Is your prenuptial agreement enforceable in California?

Typically, people who sign a prenuptial agreement expect that the terms will be binding. However, there are a few limited circumstances in which a court may strike down an agreement.

Married couples who are getting a divorce in California and have a prenuptial agreement should not automatically assume that a court will enforce it. Here are a few reasons why a judge or magistrate may be unwilling to enforce an agreement.

Duress

Any type of contract that a person signs under duress is unenforceable, and prenuptial agreements are no exception. If someone signs a prenuptial right before a wedding without any opportunity to have a lawyer review it, a court may infer that the singer was under duress.

Fraud

Concealing assets at the time that spouses sign an agreement may invalidate it. People cannot reasonably know what they are agreeing to if fraudulent informationation is influencing their decision.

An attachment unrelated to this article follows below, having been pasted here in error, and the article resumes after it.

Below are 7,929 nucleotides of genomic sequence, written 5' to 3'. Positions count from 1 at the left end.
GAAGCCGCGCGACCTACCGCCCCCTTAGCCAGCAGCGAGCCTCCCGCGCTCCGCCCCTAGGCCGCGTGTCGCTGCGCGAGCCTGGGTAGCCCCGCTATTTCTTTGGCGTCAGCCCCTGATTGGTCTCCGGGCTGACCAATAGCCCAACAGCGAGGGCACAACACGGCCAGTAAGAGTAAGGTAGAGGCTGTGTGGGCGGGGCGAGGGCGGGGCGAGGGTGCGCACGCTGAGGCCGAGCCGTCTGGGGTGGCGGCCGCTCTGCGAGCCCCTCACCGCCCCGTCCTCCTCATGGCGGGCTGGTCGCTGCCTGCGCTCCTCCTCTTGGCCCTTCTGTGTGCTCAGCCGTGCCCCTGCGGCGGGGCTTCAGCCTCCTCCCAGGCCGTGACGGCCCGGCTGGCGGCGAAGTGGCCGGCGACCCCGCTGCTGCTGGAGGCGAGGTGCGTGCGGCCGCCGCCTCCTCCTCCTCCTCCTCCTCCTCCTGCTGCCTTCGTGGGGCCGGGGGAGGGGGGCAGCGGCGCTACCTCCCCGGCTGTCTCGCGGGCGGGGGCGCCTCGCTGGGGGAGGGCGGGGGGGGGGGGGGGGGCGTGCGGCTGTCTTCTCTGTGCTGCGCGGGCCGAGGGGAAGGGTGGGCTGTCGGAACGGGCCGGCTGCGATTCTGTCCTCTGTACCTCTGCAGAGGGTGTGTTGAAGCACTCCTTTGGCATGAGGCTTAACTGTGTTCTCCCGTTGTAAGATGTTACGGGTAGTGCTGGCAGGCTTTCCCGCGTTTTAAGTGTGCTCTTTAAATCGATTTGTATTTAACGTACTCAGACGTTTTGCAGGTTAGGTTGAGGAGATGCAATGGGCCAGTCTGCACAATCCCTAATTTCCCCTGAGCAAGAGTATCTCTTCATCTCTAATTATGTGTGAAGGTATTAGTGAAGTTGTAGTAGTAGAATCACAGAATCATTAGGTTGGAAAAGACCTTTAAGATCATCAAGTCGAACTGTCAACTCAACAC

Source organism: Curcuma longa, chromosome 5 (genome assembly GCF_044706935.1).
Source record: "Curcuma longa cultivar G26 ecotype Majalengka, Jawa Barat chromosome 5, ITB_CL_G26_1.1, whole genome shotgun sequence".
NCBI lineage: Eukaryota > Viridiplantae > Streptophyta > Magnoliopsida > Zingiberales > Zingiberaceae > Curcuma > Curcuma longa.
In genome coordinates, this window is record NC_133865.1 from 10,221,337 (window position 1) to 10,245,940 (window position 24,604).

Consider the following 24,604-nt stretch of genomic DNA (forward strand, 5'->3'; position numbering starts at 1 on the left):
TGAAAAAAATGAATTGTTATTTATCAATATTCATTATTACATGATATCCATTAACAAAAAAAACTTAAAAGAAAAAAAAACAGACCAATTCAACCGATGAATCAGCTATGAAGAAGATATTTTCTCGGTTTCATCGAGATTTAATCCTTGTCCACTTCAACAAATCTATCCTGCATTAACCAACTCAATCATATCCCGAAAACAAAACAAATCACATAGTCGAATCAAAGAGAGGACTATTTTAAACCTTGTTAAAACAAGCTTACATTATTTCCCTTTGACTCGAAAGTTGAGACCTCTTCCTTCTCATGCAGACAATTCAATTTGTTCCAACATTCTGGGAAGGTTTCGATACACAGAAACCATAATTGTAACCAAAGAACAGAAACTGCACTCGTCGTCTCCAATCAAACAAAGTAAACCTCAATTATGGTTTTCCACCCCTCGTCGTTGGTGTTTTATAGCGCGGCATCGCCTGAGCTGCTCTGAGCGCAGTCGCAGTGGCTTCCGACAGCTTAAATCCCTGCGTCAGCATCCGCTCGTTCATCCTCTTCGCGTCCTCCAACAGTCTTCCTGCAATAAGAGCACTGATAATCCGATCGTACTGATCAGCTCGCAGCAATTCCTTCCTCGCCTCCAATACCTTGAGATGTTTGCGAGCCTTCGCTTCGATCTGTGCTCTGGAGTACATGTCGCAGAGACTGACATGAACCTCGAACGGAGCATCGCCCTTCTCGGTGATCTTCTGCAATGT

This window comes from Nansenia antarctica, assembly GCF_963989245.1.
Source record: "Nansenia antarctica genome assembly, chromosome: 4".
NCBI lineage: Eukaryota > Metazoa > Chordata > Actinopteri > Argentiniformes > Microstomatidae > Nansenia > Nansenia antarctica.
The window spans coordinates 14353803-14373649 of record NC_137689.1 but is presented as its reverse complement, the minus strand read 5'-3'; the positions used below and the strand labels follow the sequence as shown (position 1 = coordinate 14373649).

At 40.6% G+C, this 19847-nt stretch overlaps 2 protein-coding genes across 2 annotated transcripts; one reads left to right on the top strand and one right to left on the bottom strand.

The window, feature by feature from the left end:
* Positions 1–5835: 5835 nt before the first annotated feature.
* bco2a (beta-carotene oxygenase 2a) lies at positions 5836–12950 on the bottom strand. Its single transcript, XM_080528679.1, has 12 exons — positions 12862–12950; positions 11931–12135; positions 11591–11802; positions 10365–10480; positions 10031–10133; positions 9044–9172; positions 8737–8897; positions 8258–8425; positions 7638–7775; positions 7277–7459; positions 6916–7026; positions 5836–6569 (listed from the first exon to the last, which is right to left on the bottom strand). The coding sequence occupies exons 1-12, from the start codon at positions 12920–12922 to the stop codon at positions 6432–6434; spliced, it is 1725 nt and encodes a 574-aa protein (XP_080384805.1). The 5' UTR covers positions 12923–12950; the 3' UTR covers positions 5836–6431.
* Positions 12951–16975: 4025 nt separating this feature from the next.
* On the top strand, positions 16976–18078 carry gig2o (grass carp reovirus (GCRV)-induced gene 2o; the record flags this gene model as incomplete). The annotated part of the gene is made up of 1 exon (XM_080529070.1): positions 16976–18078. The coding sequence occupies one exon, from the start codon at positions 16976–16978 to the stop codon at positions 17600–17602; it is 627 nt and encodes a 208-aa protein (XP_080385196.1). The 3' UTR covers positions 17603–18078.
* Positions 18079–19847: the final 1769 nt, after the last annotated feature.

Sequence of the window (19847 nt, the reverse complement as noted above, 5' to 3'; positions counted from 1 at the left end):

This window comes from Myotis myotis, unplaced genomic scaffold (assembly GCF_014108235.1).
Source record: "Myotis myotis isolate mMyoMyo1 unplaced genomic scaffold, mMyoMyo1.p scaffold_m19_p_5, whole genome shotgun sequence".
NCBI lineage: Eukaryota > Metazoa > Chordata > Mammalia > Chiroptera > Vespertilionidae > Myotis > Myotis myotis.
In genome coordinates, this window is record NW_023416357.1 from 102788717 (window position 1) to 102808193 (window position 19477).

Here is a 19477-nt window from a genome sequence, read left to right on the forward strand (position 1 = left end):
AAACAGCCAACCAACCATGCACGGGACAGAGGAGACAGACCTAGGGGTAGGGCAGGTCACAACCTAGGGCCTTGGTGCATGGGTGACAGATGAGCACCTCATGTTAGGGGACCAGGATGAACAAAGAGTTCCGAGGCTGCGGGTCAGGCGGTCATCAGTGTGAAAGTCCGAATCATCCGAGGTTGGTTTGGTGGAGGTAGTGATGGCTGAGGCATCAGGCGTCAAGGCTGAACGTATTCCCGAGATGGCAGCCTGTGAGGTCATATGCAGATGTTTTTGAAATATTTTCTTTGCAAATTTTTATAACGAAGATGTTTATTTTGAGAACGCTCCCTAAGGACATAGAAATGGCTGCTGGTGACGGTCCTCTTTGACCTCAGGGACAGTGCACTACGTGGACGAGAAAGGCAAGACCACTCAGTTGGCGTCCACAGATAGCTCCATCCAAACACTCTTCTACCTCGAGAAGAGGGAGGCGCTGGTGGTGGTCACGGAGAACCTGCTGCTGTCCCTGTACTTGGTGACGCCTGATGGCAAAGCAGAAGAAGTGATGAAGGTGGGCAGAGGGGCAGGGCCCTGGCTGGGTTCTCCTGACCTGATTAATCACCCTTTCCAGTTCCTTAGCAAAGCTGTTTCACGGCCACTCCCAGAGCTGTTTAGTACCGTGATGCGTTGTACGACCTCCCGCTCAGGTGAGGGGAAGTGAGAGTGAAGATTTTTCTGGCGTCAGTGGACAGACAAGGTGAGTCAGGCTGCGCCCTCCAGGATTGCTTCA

Unconscionability

An agreement could be so inequitable to one party that a court will refuse to enforce its terms. An agreement may be unconscionable if it leaves one spouse with nothing while the other spouse has extraordinary wealth that he or she acquired during the marriage.

Child Support and Custody

Matters pertaining to child support and custody are within the jurisdiction of the state. Courts may strike down clauses in a prenuptial agreement that relate to caring for children.

Prenuptial agreements can be an effective way to avoid problems during a divorce, but only if they are enforceable. Before signing this type of agreement, both parties should review it independently.